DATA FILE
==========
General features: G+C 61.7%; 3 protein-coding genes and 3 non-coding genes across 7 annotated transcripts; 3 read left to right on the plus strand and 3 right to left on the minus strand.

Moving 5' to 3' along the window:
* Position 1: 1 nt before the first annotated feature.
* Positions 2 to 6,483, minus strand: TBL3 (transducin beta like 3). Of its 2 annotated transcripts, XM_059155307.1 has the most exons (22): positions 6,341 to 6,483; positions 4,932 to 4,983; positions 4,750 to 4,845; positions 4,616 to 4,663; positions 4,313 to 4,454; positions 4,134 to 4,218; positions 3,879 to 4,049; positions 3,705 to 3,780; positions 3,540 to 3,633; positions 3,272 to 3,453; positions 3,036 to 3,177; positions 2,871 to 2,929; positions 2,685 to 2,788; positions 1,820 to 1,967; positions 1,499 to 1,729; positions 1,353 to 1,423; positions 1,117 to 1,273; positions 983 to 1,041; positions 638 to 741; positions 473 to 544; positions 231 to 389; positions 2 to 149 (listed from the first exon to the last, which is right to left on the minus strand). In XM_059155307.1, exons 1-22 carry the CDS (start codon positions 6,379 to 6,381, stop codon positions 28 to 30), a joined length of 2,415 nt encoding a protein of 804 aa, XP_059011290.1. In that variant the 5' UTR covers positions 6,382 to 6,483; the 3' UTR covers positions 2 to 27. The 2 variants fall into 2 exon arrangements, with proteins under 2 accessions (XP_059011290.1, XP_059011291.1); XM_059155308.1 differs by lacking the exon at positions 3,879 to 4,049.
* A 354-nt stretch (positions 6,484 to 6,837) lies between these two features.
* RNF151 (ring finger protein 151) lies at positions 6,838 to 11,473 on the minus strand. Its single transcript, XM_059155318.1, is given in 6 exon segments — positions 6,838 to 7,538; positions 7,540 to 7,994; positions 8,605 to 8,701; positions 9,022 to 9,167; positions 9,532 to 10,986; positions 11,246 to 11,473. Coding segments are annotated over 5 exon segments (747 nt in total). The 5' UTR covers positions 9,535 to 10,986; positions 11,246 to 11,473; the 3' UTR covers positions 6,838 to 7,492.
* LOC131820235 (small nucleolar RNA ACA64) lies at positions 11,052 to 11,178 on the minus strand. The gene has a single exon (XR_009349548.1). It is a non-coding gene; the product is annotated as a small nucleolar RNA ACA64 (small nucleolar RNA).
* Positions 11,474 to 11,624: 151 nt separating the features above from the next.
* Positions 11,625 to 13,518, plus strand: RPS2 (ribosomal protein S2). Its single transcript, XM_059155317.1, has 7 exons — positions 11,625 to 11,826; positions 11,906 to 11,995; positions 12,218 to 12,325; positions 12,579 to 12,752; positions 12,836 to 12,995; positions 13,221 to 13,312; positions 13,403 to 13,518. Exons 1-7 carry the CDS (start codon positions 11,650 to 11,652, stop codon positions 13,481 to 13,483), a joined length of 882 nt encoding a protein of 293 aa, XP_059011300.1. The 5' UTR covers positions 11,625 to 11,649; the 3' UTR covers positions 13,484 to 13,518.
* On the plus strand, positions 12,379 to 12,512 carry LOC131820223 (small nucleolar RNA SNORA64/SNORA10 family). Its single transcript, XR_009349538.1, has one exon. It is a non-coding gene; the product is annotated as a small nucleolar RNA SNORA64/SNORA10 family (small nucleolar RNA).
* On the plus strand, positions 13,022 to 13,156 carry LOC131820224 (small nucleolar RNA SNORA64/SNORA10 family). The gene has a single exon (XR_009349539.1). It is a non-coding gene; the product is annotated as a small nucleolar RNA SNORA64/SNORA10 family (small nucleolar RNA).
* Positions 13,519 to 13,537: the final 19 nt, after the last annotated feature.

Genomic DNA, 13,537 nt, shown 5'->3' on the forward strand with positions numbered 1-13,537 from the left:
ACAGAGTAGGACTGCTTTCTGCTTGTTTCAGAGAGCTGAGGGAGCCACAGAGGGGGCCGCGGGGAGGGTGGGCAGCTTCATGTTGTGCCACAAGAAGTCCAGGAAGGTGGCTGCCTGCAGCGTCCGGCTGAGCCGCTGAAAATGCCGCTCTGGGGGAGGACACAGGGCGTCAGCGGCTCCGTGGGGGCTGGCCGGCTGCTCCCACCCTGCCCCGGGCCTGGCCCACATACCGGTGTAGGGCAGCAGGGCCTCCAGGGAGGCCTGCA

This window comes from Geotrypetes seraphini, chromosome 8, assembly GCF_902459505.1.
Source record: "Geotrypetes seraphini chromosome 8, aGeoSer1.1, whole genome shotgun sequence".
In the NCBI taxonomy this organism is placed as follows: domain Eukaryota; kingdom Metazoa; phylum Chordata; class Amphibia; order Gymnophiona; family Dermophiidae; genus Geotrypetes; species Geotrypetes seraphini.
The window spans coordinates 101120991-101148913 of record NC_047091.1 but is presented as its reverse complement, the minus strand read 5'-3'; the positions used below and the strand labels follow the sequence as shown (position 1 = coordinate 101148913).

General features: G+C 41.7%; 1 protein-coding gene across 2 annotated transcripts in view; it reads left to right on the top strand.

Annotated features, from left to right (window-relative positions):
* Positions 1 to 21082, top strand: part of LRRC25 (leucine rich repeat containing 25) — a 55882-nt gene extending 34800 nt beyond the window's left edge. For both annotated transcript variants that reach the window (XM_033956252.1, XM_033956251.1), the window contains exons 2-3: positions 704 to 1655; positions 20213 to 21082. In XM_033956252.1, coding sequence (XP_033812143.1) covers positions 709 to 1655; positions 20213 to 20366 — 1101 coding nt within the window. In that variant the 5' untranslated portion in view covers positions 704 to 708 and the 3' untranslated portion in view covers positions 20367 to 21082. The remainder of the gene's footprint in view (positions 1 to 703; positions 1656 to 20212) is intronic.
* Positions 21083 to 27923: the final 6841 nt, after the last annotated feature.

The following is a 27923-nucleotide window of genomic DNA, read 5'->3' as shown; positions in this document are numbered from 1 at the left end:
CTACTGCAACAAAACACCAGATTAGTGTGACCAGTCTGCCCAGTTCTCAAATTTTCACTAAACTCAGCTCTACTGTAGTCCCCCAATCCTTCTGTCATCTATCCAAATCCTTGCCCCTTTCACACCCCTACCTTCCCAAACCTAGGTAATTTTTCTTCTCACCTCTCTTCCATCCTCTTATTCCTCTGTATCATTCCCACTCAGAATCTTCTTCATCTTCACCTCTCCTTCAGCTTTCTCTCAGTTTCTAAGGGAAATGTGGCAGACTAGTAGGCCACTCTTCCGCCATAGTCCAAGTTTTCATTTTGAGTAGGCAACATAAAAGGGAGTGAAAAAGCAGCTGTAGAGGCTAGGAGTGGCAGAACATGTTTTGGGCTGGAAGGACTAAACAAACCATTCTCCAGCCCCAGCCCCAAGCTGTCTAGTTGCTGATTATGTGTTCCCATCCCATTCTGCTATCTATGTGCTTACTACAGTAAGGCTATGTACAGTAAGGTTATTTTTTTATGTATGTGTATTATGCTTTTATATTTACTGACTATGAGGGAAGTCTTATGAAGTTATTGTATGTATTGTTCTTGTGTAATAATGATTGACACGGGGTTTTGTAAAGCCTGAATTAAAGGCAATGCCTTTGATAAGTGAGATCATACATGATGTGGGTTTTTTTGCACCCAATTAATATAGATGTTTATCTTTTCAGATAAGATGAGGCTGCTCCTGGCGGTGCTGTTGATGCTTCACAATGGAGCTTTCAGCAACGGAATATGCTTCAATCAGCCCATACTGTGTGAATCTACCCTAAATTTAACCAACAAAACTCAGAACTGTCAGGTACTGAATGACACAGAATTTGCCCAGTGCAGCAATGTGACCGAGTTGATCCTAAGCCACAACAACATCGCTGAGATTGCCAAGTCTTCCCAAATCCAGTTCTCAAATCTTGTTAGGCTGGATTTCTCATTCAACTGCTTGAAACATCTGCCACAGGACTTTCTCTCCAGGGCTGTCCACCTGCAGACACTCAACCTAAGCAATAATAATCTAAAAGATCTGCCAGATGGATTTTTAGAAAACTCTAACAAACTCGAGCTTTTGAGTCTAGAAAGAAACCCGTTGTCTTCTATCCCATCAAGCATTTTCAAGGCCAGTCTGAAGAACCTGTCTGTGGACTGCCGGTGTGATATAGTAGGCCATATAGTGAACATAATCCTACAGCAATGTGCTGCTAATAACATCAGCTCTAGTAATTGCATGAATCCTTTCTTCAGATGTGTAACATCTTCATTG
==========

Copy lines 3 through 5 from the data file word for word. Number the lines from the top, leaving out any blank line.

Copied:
* Position 1: 1 nt before the first annotated feature.
* Positions 2 to 6,483, minus strand: TBL3 (transducin beta like 3). Of its 2 annotated transcripts, XM_059155307.1 has the most exons (22): positions 6,341 to 6,483; positions 4,932 to 4,983; positions 4,750 to 4,845; positions 4,616 to 4,663; positions 4,313 to 4,454; positions 4,134 to 4,218; positions 3,879 to 4,049; positions 3,705 to 3,780; positions 3,540 to 3,633; positions 3,272 to 3,453; positions 3,036 to 3,177; positions 2,871 to 2,929; positions 2,685 to 2,788; positions 1,820 to 1,967; positions 1,499 to 1,729; positions 1,353 to 1,423; positions 1,117 to 1,273; positions 983 to 1,041; positions 638 to 741; positions 473 to 544; positions 231 to 389; positions 2 to 149 (listed from the first exon to the last, which is right to left on the minus strand). In XM_059155307.1, exons 1-22 carry the CDS (start codon positions 6,379 to 6,381, stop codon positions 28 to 30), a joined length of 2,415 nt encoding a protein of 804 aa, XP_059011290.1. In that variant the 5' UTR covers positions 6,382 to 6,483; the 3' UTR covers positions 2 to 27. The 2 variants fall into 2 exon arrangements, with proteins under 2 accessions (XP_059011290.1, XP_059011291.1); XM_059155308.1 differs by lacking the exon at positions 3,879 to 4,049.
* A 354-nt stretch (positions 6,484 to 6,837) lies between these two features.